Hadoop on Debian Wheezy


We from the ButtonFactory care deeply about Data. And the latest hype seems to be that the Data must be Big. So let’s get our hands dirty already and take a plunge into Hadoop.

This is how you can install Hadoop on a Debian Wheezy virtual machine in VirtualBox.
My laptop is running Windows 8 Enterprise.

Java Development Kit

Install Debian Wheezy from here.
When choosing packages, select only base system and SSH server.
We need to install Java 6 (see wiki).

$chmod u=rwx jdk-6u38-linux-x64.bin
$tar xvf jdk-6u38-linux-x64.bin

We will move the JDK to /opt like this:

$mkdir /opt/jvm
$mv jdk1.6.0_38/ /opt/jvm/jdk1.6.0_38/

$update-alternatives --install /usr/bin/java java /opt/jvm/jdk1.6.0_38/jre/bin/java 3
$update-alternatives --config java

Now we can check the version:

$ java -version
java version "1.6.0_38"
Java(TM) SE Runtime Environment (build 1.6.0_38-b05)
Java HotSpot(TM) 64-Bit Server VM (build 20.13-b02, mixed mode)

The Hadoop user

I followed Michael Noll’s howto for Ubuntu.

We need to create a hadoop group and a hduser, and we’ll put the haduser in the hadoop group:

addgroup hadoop
adduser --ingroup hadoop hduser

We need to disable IPv6, so let’s add the following lines to the end of /etc/sysctl.conf:

#disable ipv6
net.ipv6.conf.all.disable_ipv6 = 1
net.ipv6.conf.default.disable_ipv6 = 1
net.ipv6.conf.lo.disable_ipv6 = 1

Next we need to add Java and Hadoop to the path.

Add Java to the path

We need to set the $JAVA_HOME variable and add JAVA to our path.
Edit ~/.bashrc:

# Set Hadoop-related environment variables
export HADOOP_HOME=/opt/hadoop

# Set JAVA_HOME (we will also configure JAVA_HOME directly for Hadoop later on)
export JAVA_HOME=/opt/jvm/jdk1.6.0_38

# Add Hadoop bin/ and JAVA bin/ directory to PATH
export PATH=$PATH:$JAVA_HOME/bin

Next we can install Hadoop, also in the opt directory. I prefer to use the opt directory, but feel free to use /usr or something else.

Installing Hadoop

I’m using Hadoop 1.0.4, because it is stable. We might want to test with 2.0 later on.

cd /opt
tar xzf hadoop-1.0.4.tar.gz
mv hadoop-1.0.4 hadoop
chown -R hduser:hadoop hadoop

We need to edit some of Hadoop’s config files now.


Open opt/hadoop/conf/hadoop-env.sh and set the JAVA_HOME environment variable to the Sun JDK/JRE 6 directory.

# The java implementation to use.  Required.
# export JAVA_HOME=/usr/lib/j2sdk1.5-sun
export JAVA_HOME=/opt/jvm/jdk1.6.0_38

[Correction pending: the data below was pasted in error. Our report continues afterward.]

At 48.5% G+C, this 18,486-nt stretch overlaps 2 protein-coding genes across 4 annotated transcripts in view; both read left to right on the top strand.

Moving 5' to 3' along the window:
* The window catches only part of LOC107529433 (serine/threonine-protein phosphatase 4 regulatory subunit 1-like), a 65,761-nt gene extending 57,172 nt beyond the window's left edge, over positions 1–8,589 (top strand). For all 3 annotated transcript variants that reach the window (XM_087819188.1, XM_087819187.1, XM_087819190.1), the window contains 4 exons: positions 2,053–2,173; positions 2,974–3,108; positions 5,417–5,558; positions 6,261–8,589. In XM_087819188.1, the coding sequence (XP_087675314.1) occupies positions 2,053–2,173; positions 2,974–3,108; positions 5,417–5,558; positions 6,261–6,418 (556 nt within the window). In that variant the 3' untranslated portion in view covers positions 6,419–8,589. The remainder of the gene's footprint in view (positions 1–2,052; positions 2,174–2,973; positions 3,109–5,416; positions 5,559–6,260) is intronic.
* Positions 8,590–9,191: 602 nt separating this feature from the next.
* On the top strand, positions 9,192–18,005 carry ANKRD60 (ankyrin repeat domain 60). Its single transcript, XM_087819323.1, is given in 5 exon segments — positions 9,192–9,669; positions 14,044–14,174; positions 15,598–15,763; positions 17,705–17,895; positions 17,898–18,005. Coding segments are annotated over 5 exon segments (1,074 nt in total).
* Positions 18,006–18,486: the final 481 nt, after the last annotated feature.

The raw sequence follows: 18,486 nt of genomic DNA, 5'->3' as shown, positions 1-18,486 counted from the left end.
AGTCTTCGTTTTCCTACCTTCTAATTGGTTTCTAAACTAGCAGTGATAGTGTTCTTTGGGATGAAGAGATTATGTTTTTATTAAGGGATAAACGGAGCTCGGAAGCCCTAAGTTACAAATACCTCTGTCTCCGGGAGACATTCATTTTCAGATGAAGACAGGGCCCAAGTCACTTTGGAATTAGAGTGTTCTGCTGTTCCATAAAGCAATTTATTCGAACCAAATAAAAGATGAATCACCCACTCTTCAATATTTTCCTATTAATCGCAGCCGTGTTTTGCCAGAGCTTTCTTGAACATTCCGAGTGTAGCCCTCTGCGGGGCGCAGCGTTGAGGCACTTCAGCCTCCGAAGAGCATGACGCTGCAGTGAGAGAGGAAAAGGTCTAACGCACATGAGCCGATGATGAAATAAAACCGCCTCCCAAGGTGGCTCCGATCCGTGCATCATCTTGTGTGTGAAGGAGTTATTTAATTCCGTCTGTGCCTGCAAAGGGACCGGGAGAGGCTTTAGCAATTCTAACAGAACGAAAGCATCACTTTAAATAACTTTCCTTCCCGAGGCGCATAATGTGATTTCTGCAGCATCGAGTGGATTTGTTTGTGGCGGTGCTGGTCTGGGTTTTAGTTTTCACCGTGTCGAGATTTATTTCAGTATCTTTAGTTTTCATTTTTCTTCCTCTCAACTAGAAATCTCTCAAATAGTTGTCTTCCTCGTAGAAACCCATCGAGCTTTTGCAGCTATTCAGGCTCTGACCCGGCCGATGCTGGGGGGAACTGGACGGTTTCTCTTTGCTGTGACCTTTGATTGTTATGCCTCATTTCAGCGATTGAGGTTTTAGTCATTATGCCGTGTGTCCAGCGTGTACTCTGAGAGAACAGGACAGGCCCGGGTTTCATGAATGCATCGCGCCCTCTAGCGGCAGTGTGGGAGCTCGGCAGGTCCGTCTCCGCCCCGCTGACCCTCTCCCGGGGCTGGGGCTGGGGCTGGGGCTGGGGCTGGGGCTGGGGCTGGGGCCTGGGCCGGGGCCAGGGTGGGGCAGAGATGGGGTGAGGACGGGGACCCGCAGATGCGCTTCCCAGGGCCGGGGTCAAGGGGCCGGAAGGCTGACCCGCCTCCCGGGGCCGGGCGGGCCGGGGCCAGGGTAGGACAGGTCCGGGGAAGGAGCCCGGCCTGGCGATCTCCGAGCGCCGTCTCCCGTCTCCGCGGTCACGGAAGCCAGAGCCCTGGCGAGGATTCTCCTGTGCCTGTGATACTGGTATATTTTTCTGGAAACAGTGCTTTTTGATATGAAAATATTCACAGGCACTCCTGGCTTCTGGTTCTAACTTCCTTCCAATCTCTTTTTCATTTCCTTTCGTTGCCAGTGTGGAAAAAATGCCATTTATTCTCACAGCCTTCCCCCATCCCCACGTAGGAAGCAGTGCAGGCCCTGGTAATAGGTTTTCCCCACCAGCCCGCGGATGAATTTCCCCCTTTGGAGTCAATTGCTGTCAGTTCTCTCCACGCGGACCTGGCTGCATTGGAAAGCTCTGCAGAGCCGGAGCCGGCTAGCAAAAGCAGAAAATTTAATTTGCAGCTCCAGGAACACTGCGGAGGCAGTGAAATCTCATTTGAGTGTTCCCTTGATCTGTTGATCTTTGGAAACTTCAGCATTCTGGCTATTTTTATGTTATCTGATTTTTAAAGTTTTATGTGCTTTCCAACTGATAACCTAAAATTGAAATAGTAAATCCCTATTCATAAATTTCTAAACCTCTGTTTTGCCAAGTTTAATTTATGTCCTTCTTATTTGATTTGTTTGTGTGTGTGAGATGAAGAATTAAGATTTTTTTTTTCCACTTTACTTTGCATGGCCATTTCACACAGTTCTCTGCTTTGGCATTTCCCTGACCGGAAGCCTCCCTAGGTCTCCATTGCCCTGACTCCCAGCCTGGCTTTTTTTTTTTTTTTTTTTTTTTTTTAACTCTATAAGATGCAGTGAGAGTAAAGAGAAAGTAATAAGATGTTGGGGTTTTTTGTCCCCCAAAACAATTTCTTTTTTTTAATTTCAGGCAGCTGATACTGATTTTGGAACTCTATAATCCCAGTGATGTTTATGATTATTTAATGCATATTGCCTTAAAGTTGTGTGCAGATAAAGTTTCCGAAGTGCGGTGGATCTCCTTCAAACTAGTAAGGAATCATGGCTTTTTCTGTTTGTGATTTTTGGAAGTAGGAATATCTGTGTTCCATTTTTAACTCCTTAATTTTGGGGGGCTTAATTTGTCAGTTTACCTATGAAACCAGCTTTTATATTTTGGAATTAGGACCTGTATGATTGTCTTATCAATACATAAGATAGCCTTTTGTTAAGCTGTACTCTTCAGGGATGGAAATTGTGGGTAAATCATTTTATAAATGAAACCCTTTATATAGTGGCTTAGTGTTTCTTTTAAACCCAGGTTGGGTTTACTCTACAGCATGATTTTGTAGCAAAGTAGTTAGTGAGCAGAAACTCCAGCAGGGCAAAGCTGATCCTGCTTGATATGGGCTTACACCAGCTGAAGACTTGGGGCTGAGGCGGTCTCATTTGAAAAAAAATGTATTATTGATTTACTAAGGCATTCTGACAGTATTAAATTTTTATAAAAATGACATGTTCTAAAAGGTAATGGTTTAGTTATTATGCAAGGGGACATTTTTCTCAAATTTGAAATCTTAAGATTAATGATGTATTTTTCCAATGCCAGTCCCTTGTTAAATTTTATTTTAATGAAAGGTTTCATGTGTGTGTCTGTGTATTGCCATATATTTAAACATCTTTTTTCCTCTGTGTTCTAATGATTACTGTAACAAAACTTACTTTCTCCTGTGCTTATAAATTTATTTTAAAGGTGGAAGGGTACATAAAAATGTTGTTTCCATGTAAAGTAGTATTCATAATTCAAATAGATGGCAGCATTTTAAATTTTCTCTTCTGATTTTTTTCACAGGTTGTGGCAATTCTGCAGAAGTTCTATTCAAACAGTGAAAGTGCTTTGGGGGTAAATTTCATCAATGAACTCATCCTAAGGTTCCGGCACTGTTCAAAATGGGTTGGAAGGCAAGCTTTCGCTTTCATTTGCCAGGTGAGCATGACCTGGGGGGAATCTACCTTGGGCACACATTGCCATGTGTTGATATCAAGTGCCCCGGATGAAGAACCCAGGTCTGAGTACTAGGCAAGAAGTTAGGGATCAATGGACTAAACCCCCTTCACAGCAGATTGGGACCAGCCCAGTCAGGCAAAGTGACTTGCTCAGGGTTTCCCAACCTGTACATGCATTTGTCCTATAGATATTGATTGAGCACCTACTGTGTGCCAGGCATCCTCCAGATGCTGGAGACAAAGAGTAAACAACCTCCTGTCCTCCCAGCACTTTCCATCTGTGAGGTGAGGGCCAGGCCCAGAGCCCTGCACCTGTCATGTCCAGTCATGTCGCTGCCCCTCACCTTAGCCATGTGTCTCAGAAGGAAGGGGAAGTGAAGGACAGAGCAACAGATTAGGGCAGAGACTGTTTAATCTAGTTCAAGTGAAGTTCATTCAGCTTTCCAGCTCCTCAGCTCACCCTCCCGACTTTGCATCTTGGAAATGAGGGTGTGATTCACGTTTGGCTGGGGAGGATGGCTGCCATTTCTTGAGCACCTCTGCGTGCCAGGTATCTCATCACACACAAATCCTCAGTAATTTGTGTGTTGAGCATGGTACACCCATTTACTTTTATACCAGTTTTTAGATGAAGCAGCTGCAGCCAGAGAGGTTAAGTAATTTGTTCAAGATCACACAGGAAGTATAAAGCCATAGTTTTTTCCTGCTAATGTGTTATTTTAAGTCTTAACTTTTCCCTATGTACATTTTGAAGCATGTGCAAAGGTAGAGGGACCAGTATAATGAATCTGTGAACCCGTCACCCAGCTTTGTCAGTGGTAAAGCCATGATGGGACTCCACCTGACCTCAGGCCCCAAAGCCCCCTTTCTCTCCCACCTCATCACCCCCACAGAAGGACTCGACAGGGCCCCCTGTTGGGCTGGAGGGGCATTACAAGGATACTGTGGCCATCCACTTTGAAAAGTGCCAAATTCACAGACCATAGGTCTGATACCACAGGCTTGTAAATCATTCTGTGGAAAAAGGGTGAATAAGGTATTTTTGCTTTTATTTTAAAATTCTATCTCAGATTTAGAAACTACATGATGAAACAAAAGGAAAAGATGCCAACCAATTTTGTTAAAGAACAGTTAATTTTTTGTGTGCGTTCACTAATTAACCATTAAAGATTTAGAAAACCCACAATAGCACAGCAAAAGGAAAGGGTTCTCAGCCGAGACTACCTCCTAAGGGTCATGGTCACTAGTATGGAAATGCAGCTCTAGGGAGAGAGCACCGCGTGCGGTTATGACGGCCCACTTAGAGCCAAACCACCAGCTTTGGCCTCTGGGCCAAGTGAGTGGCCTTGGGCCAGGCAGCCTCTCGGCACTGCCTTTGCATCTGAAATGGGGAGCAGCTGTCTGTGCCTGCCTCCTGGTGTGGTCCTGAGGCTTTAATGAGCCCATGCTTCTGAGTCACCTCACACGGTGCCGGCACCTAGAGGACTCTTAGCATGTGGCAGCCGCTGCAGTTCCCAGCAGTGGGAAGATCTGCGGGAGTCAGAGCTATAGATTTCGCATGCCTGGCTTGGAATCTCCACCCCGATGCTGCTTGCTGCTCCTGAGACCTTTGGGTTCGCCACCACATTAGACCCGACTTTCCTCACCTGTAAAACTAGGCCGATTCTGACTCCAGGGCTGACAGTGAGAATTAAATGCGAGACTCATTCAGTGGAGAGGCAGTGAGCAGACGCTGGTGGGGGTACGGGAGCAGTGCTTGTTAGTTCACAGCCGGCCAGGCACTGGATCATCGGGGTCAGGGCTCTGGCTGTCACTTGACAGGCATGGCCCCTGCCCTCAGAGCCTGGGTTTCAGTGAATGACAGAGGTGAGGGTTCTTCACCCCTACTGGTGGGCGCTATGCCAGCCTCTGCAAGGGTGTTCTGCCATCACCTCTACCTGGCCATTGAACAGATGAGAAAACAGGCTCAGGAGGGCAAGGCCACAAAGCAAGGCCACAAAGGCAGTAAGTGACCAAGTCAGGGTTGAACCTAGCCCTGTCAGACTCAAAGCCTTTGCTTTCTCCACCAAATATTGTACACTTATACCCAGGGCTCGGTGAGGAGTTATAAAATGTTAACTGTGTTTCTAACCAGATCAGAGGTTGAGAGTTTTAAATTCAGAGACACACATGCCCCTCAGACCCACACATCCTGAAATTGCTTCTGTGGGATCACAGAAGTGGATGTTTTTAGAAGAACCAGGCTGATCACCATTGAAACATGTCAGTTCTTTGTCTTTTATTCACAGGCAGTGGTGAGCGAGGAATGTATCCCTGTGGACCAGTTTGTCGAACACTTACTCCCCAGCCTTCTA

This is where Hadoop stores its Data.

  A base for other temporary directories.

  The name of the default file system.  A URI whose
  scheme and authority determine the FileSystem implementation.  The
  uri's scheme determines the config property (fs.SCHEME.impl) naming
  the FileSystem implementation class.  The uri's authority is used to
  determine the host, port, etc. for a filesystem.


We need to create this directory and set ownership correctly:

mkdir -p /app/hadoop/tmp
chown hduser:hadoop /app/hadoop/tmp


vim mapred-site.xml

  The host and port that the MapReduce job tracker runs
  at.  If "local", then jobs are run in-process as a single map
  and reduce task.


vim hdfs-site.xml

  Default block replication.
  The actual number of replications can be specified when the file is created.
  The default is used if replication is not specified in create time.

Starting Hadoop

su to hduser, because Hadoop runs under the hduser:

First format the namenode:

/opt/hadoop/bin/hadoop namenode -format

Now start Hadoop:


You can check if it all runs by running the Java JPS command:

hduser@wheezy:$ jps
2764 JobTracker
3374 Jps
2554 DataNode
2667 SecondaryNameNode
2879 TaskTracker
2449 NameNode

Is something went wrong and you don’t see the DataNode running, then stop Hadoop, remove all the files in /app/hadoop/tmp, format the datanode and start again.

cd /app/hadoop/tmp/
rm * -rf
cd /opt/hadoop/
bin/hadoop namenode -format

Now you should be able to browse to:
http://localhost:50070/ – web UI of the NameNode daemon
http://localhost:50030/ – web UI of the JobTracker daemon
http://localhost:50060/ – web UI of the TaskTracker daemon

If you visit the browser from the host machine replace ‘localhost’ with the IP from your virtual Debian machine.

Run a MapReduce Task

You can run one of the examples like this:

hduser@wheezy:/opt/hadoop$ bin/hadoop jar hadoop-examples-1.0.4.jar pi 10 1000000

When all goes well the output should be something like this:

12/12/16 16:48:57 INFO mapred.JobClient:     Combine output records=0
12/12/16 16:48:57 INFO mapred.JobClient:     Physical memory (bytes) snapshot=1655828480
12/12/16 16:48:57 INFO mapred.JobClient:     Reduce output records=0
12/12/16 16:48:57 INFO mapred.JobClient:     Virtual memory (bytes) snapshot=5379981312
12/12/16 16:48:57 INFO mapred.JobClient:     Map output records=20
Job Finished in 71.721 seconds
Estimated value of Pi is 3.14158440000000000000

But chances are it doesn’t work directly. I had to doublecheck my file permissions, because I once ran Hadoop as root and that makes root owner of the log directory. And then the hduser is not allowed to write in them.

So check for errors like “WARN mapred.JobClient: Error reading task outputhttp://wheezy:50060/tasklog?plaintext=true&taskid=attempt_201001181020_0002_m_000014_0&filter=stdout 10/01/18 10:52:48 WARN mapred.JobClient: Error reading task outputhttp://wheezy:50060/tasklog?plaintext=true&taskid=attempt_201001181020_0002_m_000014_0&filter=stderr”

And take ownership of the /opt/hadoop/logs:

chown -R hduser:hadoop logs

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